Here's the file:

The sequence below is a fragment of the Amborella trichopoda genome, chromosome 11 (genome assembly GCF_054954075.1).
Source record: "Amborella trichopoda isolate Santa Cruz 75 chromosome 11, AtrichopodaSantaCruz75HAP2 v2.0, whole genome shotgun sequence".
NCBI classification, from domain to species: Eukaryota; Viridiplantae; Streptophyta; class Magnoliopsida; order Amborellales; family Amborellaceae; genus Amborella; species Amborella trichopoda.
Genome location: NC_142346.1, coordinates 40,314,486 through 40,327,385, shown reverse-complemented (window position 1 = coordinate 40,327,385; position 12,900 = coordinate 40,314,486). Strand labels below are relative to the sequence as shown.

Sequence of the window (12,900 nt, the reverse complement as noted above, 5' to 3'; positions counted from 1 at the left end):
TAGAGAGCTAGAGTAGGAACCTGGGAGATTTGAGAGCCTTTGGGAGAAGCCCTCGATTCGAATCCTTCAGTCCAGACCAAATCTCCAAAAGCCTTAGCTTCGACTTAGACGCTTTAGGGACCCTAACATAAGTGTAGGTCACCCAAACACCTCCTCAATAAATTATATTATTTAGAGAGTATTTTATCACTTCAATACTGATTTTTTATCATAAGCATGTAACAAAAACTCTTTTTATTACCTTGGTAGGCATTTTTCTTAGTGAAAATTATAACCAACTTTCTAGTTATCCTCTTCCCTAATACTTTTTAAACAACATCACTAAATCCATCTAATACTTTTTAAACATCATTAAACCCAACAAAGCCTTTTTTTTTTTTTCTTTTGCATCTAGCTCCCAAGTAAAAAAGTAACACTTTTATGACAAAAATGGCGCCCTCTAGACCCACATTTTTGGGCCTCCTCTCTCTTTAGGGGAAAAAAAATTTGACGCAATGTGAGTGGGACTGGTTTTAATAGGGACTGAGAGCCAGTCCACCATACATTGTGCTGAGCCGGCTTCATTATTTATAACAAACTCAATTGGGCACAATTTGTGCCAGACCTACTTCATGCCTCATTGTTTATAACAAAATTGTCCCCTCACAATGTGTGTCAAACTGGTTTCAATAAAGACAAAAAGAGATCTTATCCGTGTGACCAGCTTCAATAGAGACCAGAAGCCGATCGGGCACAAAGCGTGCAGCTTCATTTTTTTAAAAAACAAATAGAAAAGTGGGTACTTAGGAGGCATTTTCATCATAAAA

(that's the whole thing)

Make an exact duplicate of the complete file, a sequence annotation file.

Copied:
The sequence below is a fragment of the Amborella trichopoda genome, chromosome 11 (genome assembly GCF_054954075.1).
Source record: "Amborella trichopoda isolate Santa Cruz 75 chromosome 11, AtrichopodaSantaCruz75HAP2 v2.0, whole genome shotgun sequence".
NCBI classification, from domain to species: Eukaryota; Viridiplantae; Streptophyta; class Magnoliopsida; order Amborellales; family Amborellaceae; genus Amborella; species Amborella trichopoda.
Genome location: NC_142346.1, coordinates 40,314,486 through 40,327,385, shown reverse-complemented (window position 1 = coordinate 40,327,385; position 12,900 = coordinate 40,314,486). Strand labels below are relative to the sequence as shown.

Sequence of the window (12,900 nt, the reverse complement as noted above, 5' to 3'; positions counted from 1 at the left end):
TAGAGAGCTAGAGTAGGAACCTGGGAGATTTGAGAGCCTTTGGGAGAAGCCCTCGATTCGAATCCTTCAGTCCAGACCAAATCTCCAAAAGCCTTAGCTTCGACTTAGACGCTTTAGGGACCCTAACATAAGTGTAGGTCACCCAAACACCTCCTCAATAAATTATATTATTTAGAGAGTATTTTATCACTTCAATACTGATTTTTTATCATAAGCATGTAACAAAAACTCTTTTTATTACCTTGGTAGGCATTTTTCTTAGTGAAAATTATAACCAACTTTCTAGTTATCCTCTTCCCTAATACTTTTTAAACAACATCACTAAATCCATCTAATACTTTTTAAACATCATTAAACCCAACAAAGCCTTTTTTTTTTTTTCTTTTGCATCTAGCTCCCAAGTAAAAAAGTAACACTTTTATGACAAAAATGGCGCCCTCTAGACCCACATTTTTGGGCCTCCTCTCTCTTTAGGGGAAAAAAAATTTGACGCAATGTGAGTGGGACTGGTTTTAATAGGGACTGAGAGCCAGTCCACCATACATTGTGCTGAGCCGGCTTCATTATTTATAACAAACTCAATTGGGCACAATTTGTGCCAGACCTACTTCATGCCTCATTGTTTATAACAAAATTGTCCCCTCACAATGTGTGTCAAACTGGTTTCAATAAAGACAAAAAGAGATCTTATCCGTGTGACCAGCTTCAATAGAGACCAGAAGCCGATCGGGCACAAAGCGTGCAGCTTCATTTTTTTAAAAAACAAATAGAAAAGTGGGTACTTAGGAGGCATTTTCATCATAAAA